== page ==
We were staying in Germantown, a suburb a few minutes outside the city of Memphis. Miss L was driving us down Poplar Ave into the downtown area when she suddenly declared, "I need to make a pit-stop."

She turned us into the Memorial Park Cemetery. I was confused at first, because this really seemed to be an odd place to stop at just to use the restroom. Were we paying respects to a family member I wasn't aware of, or perhaps visiting the resting place of some Memphis luminary? I later found out Sam Phillips, the record producer most noted for discovering Elvis, is buried at Memorial Park but our little stop had nothing to do with him.

Miss L drove us slowly through the hills of the cemetery, finally stopping at an odd site. I saw a small, man-made pond surrounded by plants, trees and sculptures. This in and of itself is not that odd for a cemetery, but the other sites certainly are.

grotto lake

Exterior of the Crystal Shrine Grotto

We were at the Crystal Shrine Grotto, an odd piece of environmental folk art created by Senor Dionicio Rodriquez in the 1930's. After the pond, the next most prominent object is this massive tree a nearby plaque tells us is a reproduction of Abraham's Oak, created "entirely of concrete, reinforced with steel and copper bar as to insure its existence for many centuries to come".

stone tree

Abraham's Oak

Tucked away on the other side of the concrete oak rests the entrance to a man-made cavern. A little eerie at first going inside, but it was nice cool escape from the 100 degree temperatures outside.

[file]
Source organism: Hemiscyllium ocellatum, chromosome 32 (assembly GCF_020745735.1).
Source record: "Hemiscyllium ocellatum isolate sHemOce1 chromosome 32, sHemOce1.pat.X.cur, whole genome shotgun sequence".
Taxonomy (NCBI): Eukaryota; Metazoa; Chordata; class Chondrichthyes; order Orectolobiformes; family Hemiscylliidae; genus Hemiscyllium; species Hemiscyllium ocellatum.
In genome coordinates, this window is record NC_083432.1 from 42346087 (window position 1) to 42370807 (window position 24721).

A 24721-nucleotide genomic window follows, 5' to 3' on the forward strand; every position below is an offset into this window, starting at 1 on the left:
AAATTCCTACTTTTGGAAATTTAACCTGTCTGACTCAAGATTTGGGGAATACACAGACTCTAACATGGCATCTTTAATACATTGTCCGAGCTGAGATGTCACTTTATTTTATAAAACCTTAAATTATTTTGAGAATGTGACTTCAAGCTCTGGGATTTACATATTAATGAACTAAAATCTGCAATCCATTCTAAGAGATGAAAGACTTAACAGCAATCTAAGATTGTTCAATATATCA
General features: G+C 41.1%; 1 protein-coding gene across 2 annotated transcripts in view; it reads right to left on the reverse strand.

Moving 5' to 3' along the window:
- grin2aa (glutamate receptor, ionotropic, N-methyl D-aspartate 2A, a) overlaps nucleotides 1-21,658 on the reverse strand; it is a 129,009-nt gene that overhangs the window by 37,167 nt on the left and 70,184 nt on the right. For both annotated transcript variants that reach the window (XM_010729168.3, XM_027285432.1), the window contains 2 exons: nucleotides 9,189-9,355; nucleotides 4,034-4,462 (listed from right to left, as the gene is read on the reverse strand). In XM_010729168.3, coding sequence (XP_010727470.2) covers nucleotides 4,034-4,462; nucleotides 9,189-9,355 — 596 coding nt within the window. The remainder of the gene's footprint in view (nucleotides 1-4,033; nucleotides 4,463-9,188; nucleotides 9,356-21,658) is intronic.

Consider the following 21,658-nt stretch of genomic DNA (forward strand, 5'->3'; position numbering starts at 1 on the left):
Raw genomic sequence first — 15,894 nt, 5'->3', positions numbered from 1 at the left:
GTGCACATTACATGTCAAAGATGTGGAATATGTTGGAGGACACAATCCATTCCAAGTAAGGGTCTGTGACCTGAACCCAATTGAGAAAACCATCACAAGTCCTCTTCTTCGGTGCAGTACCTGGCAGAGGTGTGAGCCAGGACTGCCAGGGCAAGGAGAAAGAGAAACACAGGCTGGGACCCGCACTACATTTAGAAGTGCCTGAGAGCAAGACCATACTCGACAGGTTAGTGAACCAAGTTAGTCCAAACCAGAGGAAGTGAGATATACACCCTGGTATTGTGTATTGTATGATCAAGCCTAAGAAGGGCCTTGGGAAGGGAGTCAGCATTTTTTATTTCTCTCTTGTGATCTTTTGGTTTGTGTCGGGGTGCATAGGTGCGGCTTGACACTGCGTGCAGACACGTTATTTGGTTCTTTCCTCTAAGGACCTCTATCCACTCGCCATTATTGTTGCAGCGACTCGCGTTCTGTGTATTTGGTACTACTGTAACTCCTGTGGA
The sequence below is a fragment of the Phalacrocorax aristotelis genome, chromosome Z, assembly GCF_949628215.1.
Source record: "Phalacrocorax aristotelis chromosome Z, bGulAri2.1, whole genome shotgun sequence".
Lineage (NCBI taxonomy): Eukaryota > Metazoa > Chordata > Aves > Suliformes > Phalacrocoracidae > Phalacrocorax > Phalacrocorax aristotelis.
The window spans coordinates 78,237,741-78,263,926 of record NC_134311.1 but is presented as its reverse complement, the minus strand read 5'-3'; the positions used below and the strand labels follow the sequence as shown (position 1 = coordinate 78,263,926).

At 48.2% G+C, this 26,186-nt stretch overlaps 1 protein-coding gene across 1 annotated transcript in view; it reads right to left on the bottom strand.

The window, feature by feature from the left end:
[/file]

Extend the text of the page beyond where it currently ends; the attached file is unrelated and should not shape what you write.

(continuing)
most beautiful head

Immediately inside is a plaque, declaring Jesus as "The Most Beautiful Head in History". I've never thought of Jesus in quite that way, but I understand the sentiment. The cavern itself is not large, but could comfortably fit about twenty people or so. It seemed to be made in the same way as the concrete oak outside, with stones like quartz and other semi-precious stones worked into the concrete to give the cavern a slight glimmering effect. Deeper inside the cave we found ten sculptures of biblical scenes, each created by different artists, the most recent created in 1979. Some are quite realistic while the more recent works are bit abstracted.



My camera and the dim lighting didn't get along well, so these shots don't really do the interior much justice. I'm not particularly religious, but I still came away with an odd peaceful feeling after visiting this place. It's kind of a weird testament to the feeling religion can bring to someone. It's also quite a wacky thing to have in a cemetery, and would almost seem more at home in a place like New Orleans or even the South West. But it's in Memphis, and it is well worth stopping at if you manage to find yourself in that part of the U.S.